Learning simplicity, caring for the gaup, and living with the forest: A DepEd-Malaybalay visit to APC

Jenny Lynn Lee

APC teachers and students were happy to meet with officials of Department of Education-Malaybalay (DepEd-Malaybalay) including Division Superintendent Dr. Victoria Gazo, who visited APC in Bendum on 12 to 13 December. The visit was inspired by Dr. Gazo’s interest in forests and indigenous schools and a desire to learn from APC as the Malaybalay division also operates its own high school for indigenous students, the Luyungan Indigenous Peoples High School in Barangay Bangcud in Malaybalay City.

DepEd-Malaybalay visitors listen as APC youth share stories and introduce the relationships and resources in their gaup (ancestral domain).

The DepEd-Malaybalay visitors included Private Schools Coordinator Mary Gladys Dublas, District 10 Supervisor Perlita Wales, and Luyungan High School Principal Leonila Plazos. Lunch was shared with the 13 visitors and a dugsu (a solemn and reverent dance) welcomed the guests. They then listened to APC youth share a real-life story of “Sa Bahandi ta Bendum” and explain the resources and relations in the gaup using the mural painted on a wall at Balay Laudato Si’.

This was followed by a dialogue with APC teachers, where the latter shared about their dreams for indigenous youth and communities and how gaup and culture are integrated in the curriculum. The guests then did a brief tour of the high school campus.

APC Executive Director Pedro Walpole spoke about the integral relations within the gaup and the need to sustain these by sustaining the culture, learning to live with the forest, and living simply. By empowering communities to manage their gaup, they actively contribute to the long-term health and sustainability of forests and ecosystems, on which we all depend.

In the evening, they gathered with Pedro Walpole, APC Executive Director, and with Roberto “Bobby” Ansaldo, Chair of the APC Board of Trustees. Pedro shared more about what it means to live with the forest and engage with indigenous communities.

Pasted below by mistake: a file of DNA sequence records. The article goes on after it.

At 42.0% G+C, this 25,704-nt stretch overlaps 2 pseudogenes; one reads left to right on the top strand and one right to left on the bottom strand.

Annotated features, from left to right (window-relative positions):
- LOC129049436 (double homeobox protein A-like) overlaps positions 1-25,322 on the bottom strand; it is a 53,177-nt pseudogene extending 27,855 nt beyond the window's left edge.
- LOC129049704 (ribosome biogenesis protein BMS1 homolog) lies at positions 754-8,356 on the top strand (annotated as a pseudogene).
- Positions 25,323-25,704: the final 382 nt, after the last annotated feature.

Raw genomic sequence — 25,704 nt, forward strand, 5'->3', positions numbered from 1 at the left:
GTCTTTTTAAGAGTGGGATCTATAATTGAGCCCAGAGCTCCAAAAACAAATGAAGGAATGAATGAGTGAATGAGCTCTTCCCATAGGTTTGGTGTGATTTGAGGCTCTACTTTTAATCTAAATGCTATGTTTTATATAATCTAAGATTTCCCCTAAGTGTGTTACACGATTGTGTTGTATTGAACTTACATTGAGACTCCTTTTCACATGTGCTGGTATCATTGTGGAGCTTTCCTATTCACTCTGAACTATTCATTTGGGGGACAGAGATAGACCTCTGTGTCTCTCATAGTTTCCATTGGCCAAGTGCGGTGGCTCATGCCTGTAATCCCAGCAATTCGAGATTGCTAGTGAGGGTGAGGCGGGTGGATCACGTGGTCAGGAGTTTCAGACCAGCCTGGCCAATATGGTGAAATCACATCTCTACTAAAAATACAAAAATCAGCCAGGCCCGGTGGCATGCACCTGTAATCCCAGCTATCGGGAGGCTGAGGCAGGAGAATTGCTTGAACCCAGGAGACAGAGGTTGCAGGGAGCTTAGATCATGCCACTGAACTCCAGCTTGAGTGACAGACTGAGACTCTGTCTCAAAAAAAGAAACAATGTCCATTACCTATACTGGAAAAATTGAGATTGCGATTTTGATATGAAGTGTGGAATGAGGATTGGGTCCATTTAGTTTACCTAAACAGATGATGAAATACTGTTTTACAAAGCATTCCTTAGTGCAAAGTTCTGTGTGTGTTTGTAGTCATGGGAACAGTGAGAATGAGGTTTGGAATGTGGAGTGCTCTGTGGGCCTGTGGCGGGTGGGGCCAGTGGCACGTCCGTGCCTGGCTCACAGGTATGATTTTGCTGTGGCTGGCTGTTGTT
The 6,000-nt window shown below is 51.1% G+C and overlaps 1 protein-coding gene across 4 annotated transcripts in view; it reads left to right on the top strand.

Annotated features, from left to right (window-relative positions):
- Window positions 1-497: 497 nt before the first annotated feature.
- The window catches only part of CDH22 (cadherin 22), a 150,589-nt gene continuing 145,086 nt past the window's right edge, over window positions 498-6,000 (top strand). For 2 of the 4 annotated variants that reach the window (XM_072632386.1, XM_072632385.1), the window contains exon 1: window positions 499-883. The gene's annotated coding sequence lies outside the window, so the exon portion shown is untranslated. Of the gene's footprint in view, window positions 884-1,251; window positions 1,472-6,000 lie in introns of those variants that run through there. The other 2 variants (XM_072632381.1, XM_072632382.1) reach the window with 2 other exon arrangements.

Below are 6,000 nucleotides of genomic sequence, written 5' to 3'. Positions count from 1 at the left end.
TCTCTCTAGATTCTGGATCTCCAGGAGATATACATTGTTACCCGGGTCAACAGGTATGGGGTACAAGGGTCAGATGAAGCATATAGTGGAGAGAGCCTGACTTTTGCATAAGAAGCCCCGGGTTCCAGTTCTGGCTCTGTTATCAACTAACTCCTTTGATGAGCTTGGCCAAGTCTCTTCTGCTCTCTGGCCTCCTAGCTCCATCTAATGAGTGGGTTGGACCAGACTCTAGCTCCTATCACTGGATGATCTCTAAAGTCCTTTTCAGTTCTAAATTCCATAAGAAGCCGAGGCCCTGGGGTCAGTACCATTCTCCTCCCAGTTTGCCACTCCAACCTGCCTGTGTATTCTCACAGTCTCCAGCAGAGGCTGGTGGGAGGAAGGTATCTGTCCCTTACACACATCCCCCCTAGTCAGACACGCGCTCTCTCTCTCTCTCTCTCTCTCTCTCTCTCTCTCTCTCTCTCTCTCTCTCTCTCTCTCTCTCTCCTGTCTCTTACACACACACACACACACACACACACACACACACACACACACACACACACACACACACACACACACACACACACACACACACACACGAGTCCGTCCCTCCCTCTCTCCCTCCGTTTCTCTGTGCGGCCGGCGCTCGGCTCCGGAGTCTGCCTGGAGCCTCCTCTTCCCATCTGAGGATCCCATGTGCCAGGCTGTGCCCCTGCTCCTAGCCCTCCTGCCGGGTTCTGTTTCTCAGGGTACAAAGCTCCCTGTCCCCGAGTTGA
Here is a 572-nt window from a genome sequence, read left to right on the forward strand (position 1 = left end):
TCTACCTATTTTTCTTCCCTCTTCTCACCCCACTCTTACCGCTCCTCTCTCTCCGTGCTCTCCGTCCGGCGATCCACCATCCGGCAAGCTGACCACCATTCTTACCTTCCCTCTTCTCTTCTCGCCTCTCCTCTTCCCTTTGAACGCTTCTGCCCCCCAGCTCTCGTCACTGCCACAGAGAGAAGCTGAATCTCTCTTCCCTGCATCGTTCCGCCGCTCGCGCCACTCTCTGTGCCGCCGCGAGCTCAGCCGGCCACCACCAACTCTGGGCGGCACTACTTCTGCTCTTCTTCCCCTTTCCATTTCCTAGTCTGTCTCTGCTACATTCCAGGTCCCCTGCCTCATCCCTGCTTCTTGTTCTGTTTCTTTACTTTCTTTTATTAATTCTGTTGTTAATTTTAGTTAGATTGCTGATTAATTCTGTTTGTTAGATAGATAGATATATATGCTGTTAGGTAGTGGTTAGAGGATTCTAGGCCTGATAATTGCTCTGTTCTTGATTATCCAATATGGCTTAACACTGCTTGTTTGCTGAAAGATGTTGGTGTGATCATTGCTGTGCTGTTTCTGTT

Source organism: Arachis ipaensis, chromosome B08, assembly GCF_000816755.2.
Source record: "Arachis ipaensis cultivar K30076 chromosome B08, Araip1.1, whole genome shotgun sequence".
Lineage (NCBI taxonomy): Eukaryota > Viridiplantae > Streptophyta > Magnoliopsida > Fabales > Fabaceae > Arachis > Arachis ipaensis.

APC staff from the Forest, Farm, and Leadership in the Margins unit and students led the visitors on a forest regeneration walk the next day, where they learned about different tree species and how these are managed in the gaup.

For many of the guests, this was the highlight of the visit as they came to experience the gaup for themselves and learned about how the youth are caring for it. They then toured the grade school campus briefly and had a dialogue with Datu Nestor Menaling at the tulugan.

The guests also visited the Bamboo Fabrication Center where they learned about bamboo processing for sustainable construction, as well as the Eco-Agri Farm where Yanyan Yacapin and his Grade 7 students shared their knowledge and efforts in organic farming. The visit ended with the guests reflecting on their experience and what they were bringing with them as they went back to the city.

What really made a strong impression on the visitors were the peace and simplicity they found in the gaup and the difference in the lifestyle and value system, contrasting with that of the city. The visit served as a reminder and inspiration for them that it is possible to live more simply.

Front row (L to R): Jenny Lynn Lee, Victoria Gazo, Ian Augustus Nunez, Edgar Blase, Brayan Garces, Pedro Walpole
Back row (L to R): Blaise Tare, Perlita Wales, Rio Arbutante, Edelina Ebora, Leonila Plazos, Hazel Marabe, Mary Gladys Dublas, Mercy Pakiwag, Risajean Berdesola

The conversations with students and Pedro helped clarify misconceptions about Bendum and students in the uplands. There also emerged a better understanding of relating with the culture and forests – that it is not simply about preserving the culture and protecting the forest, but is more about sustaining the relations in the gaup and learning to live with the forest that sustains us materially, culturally, and spiritually.

Leave a Comment

Your email address will not be published. Required fields are marked *

This site uses Akismet to reduce spam. Learn how your comment data is processed.

Subscribe to the APC newsletter